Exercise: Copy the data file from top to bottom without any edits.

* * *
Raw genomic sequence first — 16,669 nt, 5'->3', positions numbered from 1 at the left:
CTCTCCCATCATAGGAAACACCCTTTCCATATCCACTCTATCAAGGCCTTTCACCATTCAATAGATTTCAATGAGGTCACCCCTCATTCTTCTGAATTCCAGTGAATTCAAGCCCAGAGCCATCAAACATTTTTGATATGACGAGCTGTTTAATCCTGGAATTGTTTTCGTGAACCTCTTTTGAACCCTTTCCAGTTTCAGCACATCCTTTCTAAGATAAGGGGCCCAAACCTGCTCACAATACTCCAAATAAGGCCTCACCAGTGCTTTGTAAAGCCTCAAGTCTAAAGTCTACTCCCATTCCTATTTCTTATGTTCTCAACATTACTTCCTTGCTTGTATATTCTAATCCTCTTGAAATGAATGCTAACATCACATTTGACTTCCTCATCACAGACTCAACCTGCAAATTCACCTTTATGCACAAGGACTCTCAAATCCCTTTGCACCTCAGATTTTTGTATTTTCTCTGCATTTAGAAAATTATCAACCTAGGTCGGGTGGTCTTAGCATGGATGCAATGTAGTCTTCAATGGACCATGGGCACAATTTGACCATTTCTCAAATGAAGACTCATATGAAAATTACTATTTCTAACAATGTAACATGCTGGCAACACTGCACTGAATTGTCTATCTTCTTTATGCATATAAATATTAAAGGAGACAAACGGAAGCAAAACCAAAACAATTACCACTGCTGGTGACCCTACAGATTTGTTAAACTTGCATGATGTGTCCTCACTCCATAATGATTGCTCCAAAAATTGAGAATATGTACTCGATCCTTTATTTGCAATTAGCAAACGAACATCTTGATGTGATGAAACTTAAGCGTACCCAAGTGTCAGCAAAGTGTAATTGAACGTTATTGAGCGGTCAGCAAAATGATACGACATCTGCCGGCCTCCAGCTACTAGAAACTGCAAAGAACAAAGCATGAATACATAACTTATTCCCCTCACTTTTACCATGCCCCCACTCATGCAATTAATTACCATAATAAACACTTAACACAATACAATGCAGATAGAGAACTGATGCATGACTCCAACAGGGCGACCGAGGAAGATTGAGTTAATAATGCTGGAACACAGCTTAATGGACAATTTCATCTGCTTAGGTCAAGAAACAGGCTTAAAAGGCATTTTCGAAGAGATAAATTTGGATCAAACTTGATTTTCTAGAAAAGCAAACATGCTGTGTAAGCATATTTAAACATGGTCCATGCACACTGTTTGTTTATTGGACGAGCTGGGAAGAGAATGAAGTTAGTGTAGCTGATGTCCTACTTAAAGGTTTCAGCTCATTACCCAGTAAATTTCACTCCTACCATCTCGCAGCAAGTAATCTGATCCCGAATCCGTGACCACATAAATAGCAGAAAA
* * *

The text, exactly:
Raw genomic sequence first — 16,669 nt, 5'->3', positions numbered from 1 at the left:
CTCTCCCATCATAGGAAACACCCTTTCCATATCCACTCTATCAAGGCCTTTCACCATTCAATAGATTTCAATGAGGTCACCCCTCATTCTTCTGAATTCCAGTGAATTCAAGCCCAGAGCCATCAAACATTTTTGATATGACGAGCTGTTTAATCCTGGAATTGTTTTCGTGAACCTCTTTTGAACCCTTTCCAGTTTCAGCACATCCTTTCTAAGATAAGGGGCCCAAACCTGCTCACAATACTCCAAATAAGGCCTCACCAGTGCTTTGTAAAGCCTCAAGTCTAAAGTCTACTCCCATTCCTATTTCTTATGTTCTCAACATTACTTCCTTGCTTGTATATTCTAATCCTCTTGAAATGAATGCTAACATCACATTTGACTTCCTCATCACAGACTCAACCTGCAAATTCACCTTTATGCACAAGGACTCTCAAATCCCTTTGCACCTCAGATTTTTGTATTTTCTCTGCATTTAGAAAATTATCAACCTAGGTCGGGTGGTCTTAGCATGGATGCAATGTAGTCTTCAATGGACCATGGGCACAATTTGACCATTTCTCAAATGAAGACTCATATGAAAATTACTATTTCTAACAATGTAACATGCTGGCAACACTGCACTGAATTGTCTATCTTCTTTATGCATATAAATATTAAAGGAGACAAACGGAAGCAAAACCAAAACAATTACCACTGCTGGTGACCCTACAGATTTGTTAAACTTGCATGATGTGTCCTCACTCCATAATGATTGCTCCAAAAATTGAGAATATGTACTCGATCCTTTATTTGCAATTAGCAAACGAACATCTTGATGTGATGAAACTTAAGCGTACCCAAGTGTCAGCAAAGTGTAATTGAACGTTATTGAGCGGTCAGCAAAATGATACGACATCTGCCGGCCTCCAGCTACTAGAAACTGCAAAGAACAAAGCATGAATACATAACTTATTCCCCTCACTTTTACCATGCCCCCACTCATGCAATTAATTACCATAATAAACACTTAACACAATACAATGCAGATAGAGAACTGATGCATGACTCCAACAGGGCGACCGAGGAAGATTGAGTTAATAATGCTGGAACACAGCTTAATGGACAATTTCATCTGCTTAGGTCAAGAAACAGGCTTAAAAGGCATTTTCGAAGAGATAAATTTGGATCAAACTTGATTTTCTAGAAAAGCAAACATGCTGTGTAAGCATATTTAAACATGGTCCATGCACACTGTTTGTTTATTGGACGAGCTGGGAAGAGAATGAAGTTAGTGTAGCTGATGTCCTACTTAAAGGTTTCAGCTCATTACCCAGTAAATTTCACTCCTACCATCTCGCAGCAAGTAATCTGATCCCGAATCCGTGACCACATAAATAGCAGAAAA